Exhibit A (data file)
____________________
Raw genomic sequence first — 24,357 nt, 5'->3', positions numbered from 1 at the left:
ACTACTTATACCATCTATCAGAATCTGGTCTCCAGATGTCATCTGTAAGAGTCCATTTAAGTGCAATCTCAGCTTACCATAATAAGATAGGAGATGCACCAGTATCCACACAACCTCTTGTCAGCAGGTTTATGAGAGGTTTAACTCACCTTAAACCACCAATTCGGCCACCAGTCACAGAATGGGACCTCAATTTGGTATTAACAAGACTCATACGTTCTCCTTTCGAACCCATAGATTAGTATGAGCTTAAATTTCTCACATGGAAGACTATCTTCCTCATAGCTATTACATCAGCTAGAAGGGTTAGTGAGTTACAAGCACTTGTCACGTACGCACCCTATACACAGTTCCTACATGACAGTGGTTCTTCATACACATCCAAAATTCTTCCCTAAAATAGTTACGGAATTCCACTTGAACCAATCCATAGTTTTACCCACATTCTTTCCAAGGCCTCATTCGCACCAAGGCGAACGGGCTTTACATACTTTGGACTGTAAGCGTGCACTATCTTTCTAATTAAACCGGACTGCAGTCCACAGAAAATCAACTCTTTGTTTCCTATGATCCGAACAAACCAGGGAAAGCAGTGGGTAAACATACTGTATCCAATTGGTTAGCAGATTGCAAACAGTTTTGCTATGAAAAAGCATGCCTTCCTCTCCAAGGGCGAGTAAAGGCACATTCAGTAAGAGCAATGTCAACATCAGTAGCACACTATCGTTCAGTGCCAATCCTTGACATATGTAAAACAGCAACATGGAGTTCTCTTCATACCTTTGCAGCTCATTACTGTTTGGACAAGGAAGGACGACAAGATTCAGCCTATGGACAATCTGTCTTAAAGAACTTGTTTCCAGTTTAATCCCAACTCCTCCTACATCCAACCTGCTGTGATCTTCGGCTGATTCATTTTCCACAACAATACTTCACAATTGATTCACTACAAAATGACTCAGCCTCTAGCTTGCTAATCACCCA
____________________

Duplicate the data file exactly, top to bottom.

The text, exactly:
Raw genomic sequence first — 24,357 nt, 5'->3', positions numbered from 1 at the left:
ACTACTTATACCATCTATCAGAATCTGGTCTCCAGATGTCATCTGTAAGAGTCCATTTAAGTGCAATCTCAGCTTACCATAATAAGATAGGAGATGCACCAGTATCCACACAACCTCTTGTCAGCAGGTTTATGAGAGGTTTAACTCACCTTAAACCACCAATTCGGCCACCAGTCACAGAATGGGACCTCAATTTGGTATTAACAAGACTCATACGTTCTCCTTTCGAACCCATAGATTAGTATGAGCTTAAATTTCTCACATGGAAGACTATCTTCCTCATAGCTATTACATCAGCTAGAAGGGTTAGTGAGTTACAAGCACTTGTCACGTACGCACCCTATACACAGTTCCTACATGACAGTGGTTCTTCATACACATCCAAAATTCTTCCCTAAAATAGTTACGGAATTCCACTTGAACCAATCCATAGTTTTACCCACATTCTTTCCAAGGCCTCATTCGCACCAAGGCGAACGGGCTTTACATACTTTGGACTGTAAGCGTGCACTATCTTTCTAATTAAACCGGACTGCAGTCCACAGAAAATCAACTCTTTGTTTCCTATGATCCGAACAAACCAGGGAAAGCAGTGGGTAAACATACTGTATCCAATTGGTTAGCAGATTGCAAACAGTTTTGCTATGAAAAAGCATGCCTTCCTCTCCAAGGGCGAGTAAAGGCACATTCAGTAAGAGCAATGTCAACATCAGTAGCACACTATCGTTCAGTGCCAATCCTTGACATATGTAAAACAGCAACATGGAGTTCTCTTCATACCTTTGCAGCTCATTACTGTTTGGACAAGGAAGGACGACAAGATTCAGCCTATGGACAATCTGTCTTAAAGAACTTGTTTCCAGTTTAATCCCAACTCCTCCTACATCCAACCTGCTGTGATCTTCGGCTGATTCATTTTCCACAACAATACTTCACAATTGATTCACTACAAAATGACTCAGCCTCTAGCTTGCTAATCACCCA